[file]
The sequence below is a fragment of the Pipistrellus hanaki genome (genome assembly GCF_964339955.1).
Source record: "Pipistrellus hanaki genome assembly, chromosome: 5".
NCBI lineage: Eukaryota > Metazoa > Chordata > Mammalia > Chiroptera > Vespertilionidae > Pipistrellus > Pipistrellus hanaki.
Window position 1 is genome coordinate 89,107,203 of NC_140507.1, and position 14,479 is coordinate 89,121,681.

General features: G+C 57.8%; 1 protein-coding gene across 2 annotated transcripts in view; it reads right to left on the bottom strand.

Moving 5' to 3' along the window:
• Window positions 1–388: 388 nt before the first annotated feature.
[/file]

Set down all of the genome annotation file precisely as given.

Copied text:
The sequence below is a fragment of the Pipistrellus hanaki genome (genome assembly GCF_964339955.1).
Source record: "Pipistrellus hanaki genome assembly, chromosome: 5".
NCBI lineage: Eukaryota > Metazoa > Chordata > Mammalia > Chiroptera > Vespertilionidae > Pipistrellus > Pipistrellus hanaki.
Window position 1 is genome coordinate 89,107,203 of NC_140507.1, and position 14,479 is coordinate 89,121,681.

General features: G+C 57.8%; 1 protein-coding gene across 2 annotated transcripts in view; it reads right to left on the bottom strand.

Moving 5' to 3' along the window:
• Window positions 1–388: 388 nt before the first annotated feature.